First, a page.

Journalist's Call for 'de-Americanized World' Provokes Alarm in U.S., Fart Jokes in China

As fears mounted this week about a possible (and now, it seems, averted) U.S. government default, the U.S. press stumbled upon an Oct. 13 editorial in Xinhua, China's largest news agency, calling for a "de-Americanized world" in light of Washington's fiscal dysfunction. News outlets including CBS, USA Today, and Bloomberg picked up the editorial, while the Los Angeles Times ran a story with the headline "Upset over U.S. fiscal crisis, China urges a 'de-Americanized world.'" CNBC emphasized that Xinhua was a "government voice," and that the editorial was "government propaganda" intended for local readers. The op-ed hit something of a sweet spot for shutdown-traumatized Americans, touching on, as Max Fisher at the Washington Post put it, "the dual American anxieties that we are letting down the rest of the world and that China is finally making its move to replace us as the global leader."

But what much of the coverage failed to mention is that the article appeared on Xinhua with the byline Liu Chang, indicating that the editorial more likely represents the views of Liu (who is identified simply as a "Xinhua writer") and his colleagues rather than China's top leaders, or "China" itself. The op-ed does not claim to reflect broader Chinese views, and just because an article appears in Xinhua does not mean it represents the views of the Communist Party (which, as an organization of tens of millions of people, does not speak in one voice). China's Ministry of Foreign Affairs issued its last official comment on the fiscal showdown in Washington on Oct. 9: "China and the U.S. are economically intertwined and inseparable. We hope that the U.S. can resolve this issue and ensure the security of Chinese assets in the U.S." Admittedly, "Xinhua Journalist Calls for a 'De-Americanized World'" makes for a less compelling -- if more accurate -- headline.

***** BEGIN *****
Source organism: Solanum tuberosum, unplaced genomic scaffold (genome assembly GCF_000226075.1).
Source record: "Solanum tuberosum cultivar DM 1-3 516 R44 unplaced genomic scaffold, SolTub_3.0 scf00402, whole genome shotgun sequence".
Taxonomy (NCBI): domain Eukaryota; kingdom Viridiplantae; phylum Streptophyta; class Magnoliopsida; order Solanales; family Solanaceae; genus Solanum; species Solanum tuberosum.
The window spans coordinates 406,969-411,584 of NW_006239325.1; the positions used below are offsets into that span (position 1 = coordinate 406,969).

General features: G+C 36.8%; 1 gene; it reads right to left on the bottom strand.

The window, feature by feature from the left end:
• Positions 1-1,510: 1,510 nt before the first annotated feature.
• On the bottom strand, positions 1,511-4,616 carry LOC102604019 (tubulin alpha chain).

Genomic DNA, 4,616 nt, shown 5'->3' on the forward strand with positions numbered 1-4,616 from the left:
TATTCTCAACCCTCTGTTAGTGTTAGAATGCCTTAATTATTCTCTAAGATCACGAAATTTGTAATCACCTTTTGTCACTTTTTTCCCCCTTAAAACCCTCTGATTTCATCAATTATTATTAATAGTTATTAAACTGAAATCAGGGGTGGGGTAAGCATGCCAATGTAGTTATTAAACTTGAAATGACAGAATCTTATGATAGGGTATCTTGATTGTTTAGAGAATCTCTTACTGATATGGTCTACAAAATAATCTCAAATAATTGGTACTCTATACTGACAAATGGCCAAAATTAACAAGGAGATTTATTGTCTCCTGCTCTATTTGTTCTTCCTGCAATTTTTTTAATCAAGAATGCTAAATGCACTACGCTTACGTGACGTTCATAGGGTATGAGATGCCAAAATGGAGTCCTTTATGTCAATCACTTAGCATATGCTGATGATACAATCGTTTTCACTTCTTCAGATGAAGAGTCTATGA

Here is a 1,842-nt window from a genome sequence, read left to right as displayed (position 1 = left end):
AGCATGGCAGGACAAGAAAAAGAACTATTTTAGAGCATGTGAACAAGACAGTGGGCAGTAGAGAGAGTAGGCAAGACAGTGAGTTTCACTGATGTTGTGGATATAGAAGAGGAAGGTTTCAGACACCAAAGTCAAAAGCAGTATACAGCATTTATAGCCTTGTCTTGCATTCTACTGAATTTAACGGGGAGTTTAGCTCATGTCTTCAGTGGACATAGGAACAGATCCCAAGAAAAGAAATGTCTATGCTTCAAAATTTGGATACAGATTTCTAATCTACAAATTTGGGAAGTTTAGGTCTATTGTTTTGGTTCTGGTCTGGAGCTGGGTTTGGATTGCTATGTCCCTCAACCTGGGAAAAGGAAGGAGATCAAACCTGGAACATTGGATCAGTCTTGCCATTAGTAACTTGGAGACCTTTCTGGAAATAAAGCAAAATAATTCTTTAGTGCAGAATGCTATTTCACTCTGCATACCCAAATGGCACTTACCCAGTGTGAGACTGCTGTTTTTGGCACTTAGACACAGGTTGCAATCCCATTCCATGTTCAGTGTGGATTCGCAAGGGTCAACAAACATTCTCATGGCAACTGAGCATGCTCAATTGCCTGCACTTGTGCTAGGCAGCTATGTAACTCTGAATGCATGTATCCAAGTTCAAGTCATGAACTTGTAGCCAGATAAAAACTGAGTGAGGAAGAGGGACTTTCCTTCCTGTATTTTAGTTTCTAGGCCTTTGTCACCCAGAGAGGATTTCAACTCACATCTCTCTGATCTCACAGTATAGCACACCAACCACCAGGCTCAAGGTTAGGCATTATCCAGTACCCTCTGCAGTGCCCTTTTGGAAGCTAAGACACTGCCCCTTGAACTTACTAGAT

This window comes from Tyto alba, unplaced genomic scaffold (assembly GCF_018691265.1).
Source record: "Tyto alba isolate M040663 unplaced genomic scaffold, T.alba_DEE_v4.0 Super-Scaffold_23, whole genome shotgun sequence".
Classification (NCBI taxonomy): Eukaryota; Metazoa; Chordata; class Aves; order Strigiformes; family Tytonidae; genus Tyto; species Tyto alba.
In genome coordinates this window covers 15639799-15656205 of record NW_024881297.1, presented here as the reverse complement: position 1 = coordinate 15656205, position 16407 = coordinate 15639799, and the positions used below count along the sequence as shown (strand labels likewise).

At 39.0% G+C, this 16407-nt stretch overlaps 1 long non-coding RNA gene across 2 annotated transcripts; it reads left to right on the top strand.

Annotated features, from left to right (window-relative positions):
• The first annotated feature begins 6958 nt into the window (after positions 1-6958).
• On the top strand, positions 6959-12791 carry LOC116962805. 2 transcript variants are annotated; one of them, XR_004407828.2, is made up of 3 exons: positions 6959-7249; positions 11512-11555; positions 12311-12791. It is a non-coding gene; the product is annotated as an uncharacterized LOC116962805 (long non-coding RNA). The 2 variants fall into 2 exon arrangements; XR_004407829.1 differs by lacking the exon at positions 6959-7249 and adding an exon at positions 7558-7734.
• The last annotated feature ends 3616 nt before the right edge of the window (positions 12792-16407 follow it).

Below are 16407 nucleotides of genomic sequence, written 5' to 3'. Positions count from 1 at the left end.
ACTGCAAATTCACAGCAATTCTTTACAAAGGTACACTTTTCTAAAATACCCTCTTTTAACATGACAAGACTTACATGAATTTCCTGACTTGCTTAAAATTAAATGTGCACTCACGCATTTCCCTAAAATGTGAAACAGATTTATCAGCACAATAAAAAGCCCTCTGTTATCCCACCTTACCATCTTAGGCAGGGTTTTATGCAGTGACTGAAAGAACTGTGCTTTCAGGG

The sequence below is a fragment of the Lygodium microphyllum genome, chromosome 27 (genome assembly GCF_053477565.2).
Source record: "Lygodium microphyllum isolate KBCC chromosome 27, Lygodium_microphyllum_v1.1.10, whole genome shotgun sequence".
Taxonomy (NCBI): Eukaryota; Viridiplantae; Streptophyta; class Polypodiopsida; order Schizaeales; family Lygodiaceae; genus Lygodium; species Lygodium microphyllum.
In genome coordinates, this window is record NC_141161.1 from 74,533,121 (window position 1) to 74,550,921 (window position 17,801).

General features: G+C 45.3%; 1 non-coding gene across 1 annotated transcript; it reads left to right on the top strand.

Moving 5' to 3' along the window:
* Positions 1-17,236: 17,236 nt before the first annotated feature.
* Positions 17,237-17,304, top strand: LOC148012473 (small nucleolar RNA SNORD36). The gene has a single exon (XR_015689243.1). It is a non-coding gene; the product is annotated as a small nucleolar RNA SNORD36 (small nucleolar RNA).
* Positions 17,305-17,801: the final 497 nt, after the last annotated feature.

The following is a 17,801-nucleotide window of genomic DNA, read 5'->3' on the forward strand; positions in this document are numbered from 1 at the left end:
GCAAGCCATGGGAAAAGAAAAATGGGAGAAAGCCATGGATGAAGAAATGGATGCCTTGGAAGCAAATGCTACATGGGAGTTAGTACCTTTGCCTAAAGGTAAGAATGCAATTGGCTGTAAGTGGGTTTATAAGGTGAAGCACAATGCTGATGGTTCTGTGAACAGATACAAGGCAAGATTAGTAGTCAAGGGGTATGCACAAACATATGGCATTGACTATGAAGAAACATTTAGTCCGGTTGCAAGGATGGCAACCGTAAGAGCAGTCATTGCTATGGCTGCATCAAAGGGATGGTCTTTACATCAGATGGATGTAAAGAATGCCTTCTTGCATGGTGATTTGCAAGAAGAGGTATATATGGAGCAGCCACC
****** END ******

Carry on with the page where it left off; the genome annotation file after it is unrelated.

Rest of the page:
Xinhua also published the editorial in English only, which suggests it was directed at an international rather than a domestic audience. In fact, there was virtually no mention of the article in Chinese -- until, that is, U.S. media began responding to the provocative op-ed. By Oct. 16, there were at least 15 articles in major Chinese-language media outlets on the international response to the piece. Xinhua published one titled, "Incisive wording of Xinhua's call for 'de-Americanization' surprises American media," and the Communist Party mouthpiece Global Times' top headline on Oct. 16 was "Washington Worried by 'de-Americanization' editorial run in China's state-run media." In other words, for Chinese state-run media, the international reaction to the editorial was more newsworthy than the editorial itself.

Despite all the international attention, the call for global de-Americanization didn't make a big splash among Chinese readers. China's criticism of America's role in international affairs is nothing new, and many Chinese readers felt the Xinhua editorial was unremarkable. As one user of Weibo, China's version of Twitter, wrote in response to the Xinhua editorial, "The articles of certain media outlets are like the farts of a dog: There's no need to pay them any mind."

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Greenwald Leaves Guardian, Leaving Team Snowden's Future in Doubt

Glenn Greenwald -- the prominent journalist and columnist -- is leaving the Guardian to form an independent news site, and there's a wonderful irony to the news that he will be striking out on his own.

"Because this news leaked before we were prepared to announce it, I'm not yet able to provide any details of this momentous new venture, but it will be unveiled very shortly," Greenwald said in a statement. After making himself a household name by exposing the true reach of the National Security Agency, Greenwald had his big news -- and it's certainly a major announcement -- scooped by a disgruntled associate. Dare we speculate an unhappy editor at the Guardian?

After a spectacular run at the British newspaper, during which Greenwald delivered a series of bombshell scoops about the NSA, the Brazil-based journalist has now decided to form his own news site, which he says has secured major funding and will cover everything from politics to sports to entertainment. That development represents an intriguing turn in a story that has been as much about the media as it's been about U.S. intelligence. With his outspoken left-wing politics and platform as a columnist, Greenwald was an unlikely person to emerge as the primary reporter on a story about the NSA's misdeeds. His involvement caused many observers to question the objectivity of the Guardian's coverage and exposed the deep tension at play in today's media world between establishment outlets and reporters, and a new breed of journalists willing to make their political ideals and opinions a central part of their reportage.